Part 6: Working with local diabetes teams

Effectiveness of the Get Checked diabetes programme.

Improving the effectiveness of local diabetes teams

In our Get Checked report, we found that none of the LDTs we visited were as effective as they could have been. For example, none of the LDTs were fully meeting the requirements set out in the LDT service specification. We recommended that DHBs ensure that their LDT was as effective as possible.

Many DHBs told us in 2009 that they were working to review or improve the effectiveness of their LDTs. For example, Southland DHB told us that the management of its LDT moved from the DHB’s Planning and Funding team to the PHO in January 2009 to provide greater independence for the LDT. Waitemata DHB reported that it had reviewed its LDT in 2008 and created a new group called the Diabetes Clinical Advisory Group that includes all the roles of the LDT. This group includes representatives of all stakeholders and has an increased strategic role.

Question to consider:
15. If your LDT is not working as effectively as it should be, what are you doing to help it be more effective?

Analysis by local diabetes teams of secondary diabetes service gaps

In our Get Checked report, we considered that LDTs should meet the service specification requirement to include analysis of primary care data and other clinical information in their annual report. For "other clinical information", LDTs are required to collect and analyse information from specialist diabetes services. Analysing this information would enable shortages in services provided at a secondary care level to be identified. This would also allow a picture of patients diagnosed with diabetes treated in secondary care to be established and enable comparisons between secondary care units throughout the country.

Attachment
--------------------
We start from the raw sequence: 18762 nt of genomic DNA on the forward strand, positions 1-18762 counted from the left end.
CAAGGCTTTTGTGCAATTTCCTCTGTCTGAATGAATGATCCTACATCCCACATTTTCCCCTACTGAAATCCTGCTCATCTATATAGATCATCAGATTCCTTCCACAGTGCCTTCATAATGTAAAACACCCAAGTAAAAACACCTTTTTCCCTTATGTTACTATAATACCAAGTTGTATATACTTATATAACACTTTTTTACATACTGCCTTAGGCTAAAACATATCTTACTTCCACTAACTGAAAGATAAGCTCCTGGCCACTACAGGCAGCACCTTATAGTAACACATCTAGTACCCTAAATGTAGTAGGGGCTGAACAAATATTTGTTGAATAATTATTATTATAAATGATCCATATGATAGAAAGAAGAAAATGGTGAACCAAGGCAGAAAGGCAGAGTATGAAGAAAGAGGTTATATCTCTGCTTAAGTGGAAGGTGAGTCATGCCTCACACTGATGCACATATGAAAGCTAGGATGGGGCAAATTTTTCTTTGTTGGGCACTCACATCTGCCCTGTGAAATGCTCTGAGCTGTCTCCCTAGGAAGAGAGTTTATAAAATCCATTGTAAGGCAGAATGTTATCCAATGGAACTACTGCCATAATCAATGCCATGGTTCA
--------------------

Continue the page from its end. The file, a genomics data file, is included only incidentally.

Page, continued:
In 2009, 18 out of 21 DHBs had LDTs. Only a few of the 18 DHBs reported that their LDTs were identifying shortages at both the primary and secondary care levels. However, we have reviewed the annual reports from these few LDTs for the 2008/09 year, and they do not indicate that they have analysed the demand and supply for secondary diabetes services.

Question to consider:
16. Are you helping your LDT to analyse information from secondary care to identify service shortages?

Listening to your local diabetes team

In our Get Checked report, we reported that most of the LDTs we talked to found it hard to get DHBs to listen to their recommendations. We recommended that DHBs give due consideration to recommendations that their LDTs make so that the resources that are dedicated to LDTs are not going to waste. We consider that DHBs responding to their LDT’s reports in a timely manner is good practice.

In 2009, many DHBs told us that they were working with their LDTs to include their advice when planning diabetes services. Several DHBs told us that their LDTs’ recommendations were put into effect through the direct involvement of the DHB’s planning and funding staff in the LDT, or through the annual planning process. For example, Canterbury DHB has a dedicated staff member within its Planning and Funding division who liaises with the LDT. Also, the DHB’s planned diabetes outputs for 2009/10 were aligned with working towards the LDT’s recommendations.

Waitemata DHB told us that there was an agreed expectation that the DHB will provide a response to the LDT’s recommendations but that the recommendations cannot be binding. Waikato DHB reported that, when its LDT submitted its next report to the DHB Community and Public Health Advisory Committee, the DHB would submit an action plan detailing the DHB’s response to the recommendations made.

Question to consider:
17. Are you giving your LDT’s reports, including any recommendations, due consideration and responding to them in a timely manner?
page top